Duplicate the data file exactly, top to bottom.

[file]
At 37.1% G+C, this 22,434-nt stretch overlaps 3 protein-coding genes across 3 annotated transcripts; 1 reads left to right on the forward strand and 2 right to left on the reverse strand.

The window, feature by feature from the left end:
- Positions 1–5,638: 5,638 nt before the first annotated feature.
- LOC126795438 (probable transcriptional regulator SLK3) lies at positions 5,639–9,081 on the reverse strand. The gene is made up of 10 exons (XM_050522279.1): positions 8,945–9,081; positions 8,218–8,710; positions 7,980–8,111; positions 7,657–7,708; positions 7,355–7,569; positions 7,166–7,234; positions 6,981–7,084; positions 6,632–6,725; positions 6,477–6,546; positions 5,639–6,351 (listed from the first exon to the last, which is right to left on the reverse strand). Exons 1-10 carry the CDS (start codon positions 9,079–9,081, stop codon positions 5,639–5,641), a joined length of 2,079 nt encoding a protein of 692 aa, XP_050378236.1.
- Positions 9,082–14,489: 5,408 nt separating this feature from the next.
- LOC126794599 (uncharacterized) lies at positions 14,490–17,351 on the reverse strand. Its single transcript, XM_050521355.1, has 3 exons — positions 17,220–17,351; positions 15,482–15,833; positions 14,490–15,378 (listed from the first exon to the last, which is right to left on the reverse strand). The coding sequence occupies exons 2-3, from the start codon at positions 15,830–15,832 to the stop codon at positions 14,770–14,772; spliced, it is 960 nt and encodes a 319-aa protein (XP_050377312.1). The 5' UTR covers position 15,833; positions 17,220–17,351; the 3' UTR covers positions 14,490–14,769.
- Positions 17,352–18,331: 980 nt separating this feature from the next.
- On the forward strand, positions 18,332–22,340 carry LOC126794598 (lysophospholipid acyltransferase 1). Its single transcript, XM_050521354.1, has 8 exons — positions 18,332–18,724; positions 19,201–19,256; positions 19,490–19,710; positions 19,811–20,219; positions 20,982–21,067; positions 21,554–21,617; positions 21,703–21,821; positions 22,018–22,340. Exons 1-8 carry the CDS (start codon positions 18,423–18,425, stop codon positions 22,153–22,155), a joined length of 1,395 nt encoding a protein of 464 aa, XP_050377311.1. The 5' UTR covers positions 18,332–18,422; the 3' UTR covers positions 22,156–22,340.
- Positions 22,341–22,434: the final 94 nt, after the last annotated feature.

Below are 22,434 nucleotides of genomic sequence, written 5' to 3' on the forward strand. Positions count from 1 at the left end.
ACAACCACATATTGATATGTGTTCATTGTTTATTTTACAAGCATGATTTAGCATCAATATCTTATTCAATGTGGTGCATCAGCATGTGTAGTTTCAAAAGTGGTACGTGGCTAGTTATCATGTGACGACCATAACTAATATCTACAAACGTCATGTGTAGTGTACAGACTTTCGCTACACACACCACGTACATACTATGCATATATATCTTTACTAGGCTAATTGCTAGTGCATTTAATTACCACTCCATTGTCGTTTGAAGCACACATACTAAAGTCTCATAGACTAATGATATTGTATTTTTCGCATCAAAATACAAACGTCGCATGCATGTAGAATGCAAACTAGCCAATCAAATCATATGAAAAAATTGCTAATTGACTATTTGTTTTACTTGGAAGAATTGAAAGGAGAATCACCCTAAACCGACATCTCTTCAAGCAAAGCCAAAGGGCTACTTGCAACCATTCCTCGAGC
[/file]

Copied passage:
At 37.1% G+C, this 22,434-nt stretch overlaps 3 protein-coding genes across 3 annotated transcripts; 1 reads left to right on the forward strand and 2 right to left on the reverse strand.

The window, feature by feature from the left end:
- Positions 1–5,638: 5,638 nt before the first annotated feature.
- LOC126795438 (probable transcriptional regulator SLK3) lies at positions 5,639–9,081 on the reverse strand. The gene is made up of 10 exons (XM_050522279.1): positions 8,945–9,081; positions 8,218–8,710; positions 7,980–8,111; positions 7,657–7,708; positions 7,355–7,569; positions 7,166–7,234; positions 6,981–7,084; positions 6,632–6,725; positions 6,477–6,546; positions 5,639–6,351 (listed from the first exon to the last, which is right to left on the reverse strand). Exons 1-10 carry the CDS (start codon positions 9,079–9,081, stop codon positions 5,639–5,641), a joined length of 2,079 nt encoding a protein of 692 aa, XP_050378236.1.
- Positions 9,082–14,489: 5,408 nt separating this feature from the next.
- LOC126794599 (uncharacterized) lies at positions 14,490–17,351 on the reverse strand. Its single transcript, XM_050521355.1, has 3 exons — positions 17,220–17,351; positions 15,482–15,833; positions 14,490–15,378 (listed from the first exon to the last, which is right to left on the reverse strand). The coding sequence occupies exons 2-3, from the start codon at positions 15,830–15,832 to the stop codon at positions 14,770–14,772; spliced, it is 960 nt and encodes a 319-aa protein (XP_050377312.1). The 5' UTR covers position 15,833; positions 17,220–17,351; the 3' UTR covers positions 14,490–14,769.
- Positions 17,352–18,331: 980 nt separating this feature from the next.
- On the forward strand, positions 18,332–22,340 carry LOC126794598 (lysophospholipid acyltransferase 1). Its single transcript, XM_050521354.1, has 8 exons — positions 18,332–18,724; positions 19,201–19,256; positions 19,490–19,710; positions 19,811–20,219; positions 20,982–21,067; positions 21,554–21,617; positions 21,703–21,821; positions 22,018–22,340. Exons 1-8 carry the CDS (start codon positions 18,423–18,425, stop codon positions 22,153–22,155), a joined length of 1,395 nt encoding a protein of 464 aa, XP_050377311.1. The 5' UTR covers positions 18,332–18,422; the 3' UTR covers positions 22,156–22,340.
- Positions 22,341–22,434: the final 94 nt, after the last annotated feature.

Below are 22,434 nucleotides of genomic sequence, written 5' to 3' on the forward strand. Positions count from 1 at the left end.
ACAACCACATATTGATATGTGTTCATTGTTTATTTTACAAGCATGATTTAGCATCAATATCTTATTCAATGTGGTGCATCAGCATGTGTAGTTTCAAAAGTGGTACGTGGCTAGTTATCATGTGACGACCATAACTAATATCTACAAACGTCATGTGTAGTGTACAGACTTTCGCTACACACACCACGTACATACTATGCATATATATCTTTACTAGGCTAATTGCTAGTGCATTTAATTACCACTCCATTGTCGTTTGAAGCACACATACTAAAGTCTCATAGACTAATGATATTGTATTTTTCGCATCAAAATACAAACGTCGCATGCATGTAGAATGCAAACTAGCCAATCAAATCATATGAAAAAATTGCTAATTGACTATTTGTTTTACTTGGAAGAATTGAAAGGAGAATCACCCTAAACCGACATCTCTTCAAGCAAAGCCAAAGGGCTACTTGCAACCATTCCTCGAGC